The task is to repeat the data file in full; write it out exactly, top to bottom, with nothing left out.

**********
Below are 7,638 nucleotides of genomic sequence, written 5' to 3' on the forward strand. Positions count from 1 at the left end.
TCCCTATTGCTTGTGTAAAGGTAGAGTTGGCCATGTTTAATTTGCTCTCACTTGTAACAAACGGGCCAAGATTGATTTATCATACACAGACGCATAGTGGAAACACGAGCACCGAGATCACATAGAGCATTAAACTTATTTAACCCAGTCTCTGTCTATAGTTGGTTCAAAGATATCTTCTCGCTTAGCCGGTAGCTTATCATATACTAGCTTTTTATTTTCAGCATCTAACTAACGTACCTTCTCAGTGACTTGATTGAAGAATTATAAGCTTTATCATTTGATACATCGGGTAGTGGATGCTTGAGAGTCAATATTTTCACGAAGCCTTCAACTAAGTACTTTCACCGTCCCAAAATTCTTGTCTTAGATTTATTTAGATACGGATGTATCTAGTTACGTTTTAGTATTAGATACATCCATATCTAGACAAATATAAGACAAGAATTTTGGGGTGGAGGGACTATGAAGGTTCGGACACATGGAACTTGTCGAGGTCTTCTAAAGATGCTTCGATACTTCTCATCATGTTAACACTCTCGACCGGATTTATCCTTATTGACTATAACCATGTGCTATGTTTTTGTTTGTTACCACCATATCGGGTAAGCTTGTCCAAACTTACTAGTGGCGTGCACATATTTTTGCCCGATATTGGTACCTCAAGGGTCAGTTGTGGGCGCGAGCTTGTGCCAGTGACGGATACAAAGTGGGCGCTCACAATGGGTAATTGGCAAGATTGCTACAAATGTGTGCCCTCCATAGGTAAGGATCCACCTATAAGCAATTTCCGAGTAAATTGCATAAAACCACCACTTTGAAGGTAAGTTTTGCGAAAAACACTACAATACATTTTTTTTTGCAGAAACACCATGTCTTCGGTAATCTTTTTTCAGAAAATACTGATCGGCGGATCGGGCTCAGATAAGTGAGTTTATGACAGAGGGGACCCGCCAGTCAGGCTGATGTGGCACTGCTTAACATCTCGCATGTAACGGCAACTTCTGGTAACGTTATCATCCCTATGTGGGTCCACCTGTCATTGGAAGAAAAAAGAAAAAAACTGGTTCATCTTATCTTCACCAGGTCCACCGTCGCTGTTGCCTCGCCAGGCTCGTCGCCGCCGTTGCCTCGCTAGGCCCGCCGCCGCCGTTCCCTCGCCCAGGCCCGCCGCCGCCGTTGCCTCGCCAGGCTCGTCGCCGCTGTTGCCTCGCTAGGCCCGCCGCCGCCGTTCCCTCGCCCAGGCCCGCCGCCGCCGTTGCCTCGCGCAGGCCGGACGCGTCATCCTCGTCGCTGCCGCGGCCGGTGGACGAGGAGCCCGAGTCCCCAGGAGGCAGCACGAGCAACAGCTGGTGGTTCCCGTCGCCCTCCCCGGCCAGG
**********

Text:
Below are 7,638 nucleotides of genomic sequence, written 5' to 3' on the forward strand. Positions count from 1 at the left end.
TCCCTATTGCTTGTGTAAAGGTAGAGTTGGCCATGTTTAATTTGCTCTCACTTGTAACAAACGGGCCAAGATTGATTTATCATACACAGACGCATAGTGGAAACACGAGCACCGAGATCACATAGAGCATTAAACTTATTTAACCCAGTCTCTGTCTATAGTTGGTTCAAAGATATCTTCTCGCTTAGCCGGTAGCTTATCATATACTAGCTTTTTATTTTCAGCATCTAACTAACGTACCTTCTCAGTGACTTGATTGAAGAATTATAAGCTTTATCATTTGATACATCGGGTAGTGGATGCTTGAGAGTCAATATTTTCACGAAGCCTTCAACTAAGTACTTTCACCGTCCCAAAATTCTTGTCTTAGATTTATTTAGATACGGATGTATCTAGTTACGTTTTAGTATTAGATACATCCATATCTAGACAAATATAAGACAAGAATTTTGGGGTGGAGGGACTATGAAGGTTCGGACACATGGAACTTGTCGAGGTCTTCTAAAGATGCTTCGATACTTCTCATCATGTTAACACTCTCGACCGGATTTATCCTTATTGACTATAACCATGTGCTATGTTTTTGTTTGTTACCACCATATCGGGTAAGCTTGTCCAAACTTACTAGTGGCGTGCACATATTTTTGCCCGATATTGGTACCTCAAGGGTCAGTTGTGGGCGCGAGCTTGTGCCAGTGACGGATACAAAGTGGGCGCTCACAATGGGTAATTGGCAAGATTGCTACAAATGTGTGCCCTCCATAGGTAAGGATCCACCTATAAGCAATTTCCGAGTAAATTGCATAAAACCACCACTTTGAAGGTAAGTTTTGCGAAAAACACTACAATACATTTTTTTTTGCAGAAACACCATGTCTTCGGTAATCTTTTTTCAGAAAATACTGATCGGCGGATCGGGCTCAGATAAGTGAGTTTATGACAGAGGGGACCCGCCAGTCAGGCTGATGTGGCACTGCTTAACATCTCGCATGTAACGGCAACTTCTGGTAACGTTATCATCCCTATGTGGGTCCACCTGTCATTGGAAGAAAAAAGAAAAAAACTGGTTCATCTTATCTTCACCAGGTCCACCGTCGCTGTTGCCTCGCCAGGCTCGTCGCCGCCGTTGCCTCGCTAGGCCCGCCGCCGCCGTTCCCTCGCCCAGGCCCGCCGCCGCCGTTGCCTCGCCAGGCTCGTCGCCGCTGTTGCCTCGCTAGGCCCGCCGCCGCCGTTCCCTCGCCCAGGCCCGCCGCCGCCGTTGCCTCGCGCAGGCCGGACGCGTCATCCTCGTCGCTGCCGCGGCCGGTGGACGAGGAGCCCGAGTCCCCAGGAGGCAGCACGAGCAACAGCTGGTGGTTCCCGTCGCCCTCCCCGGCCAGG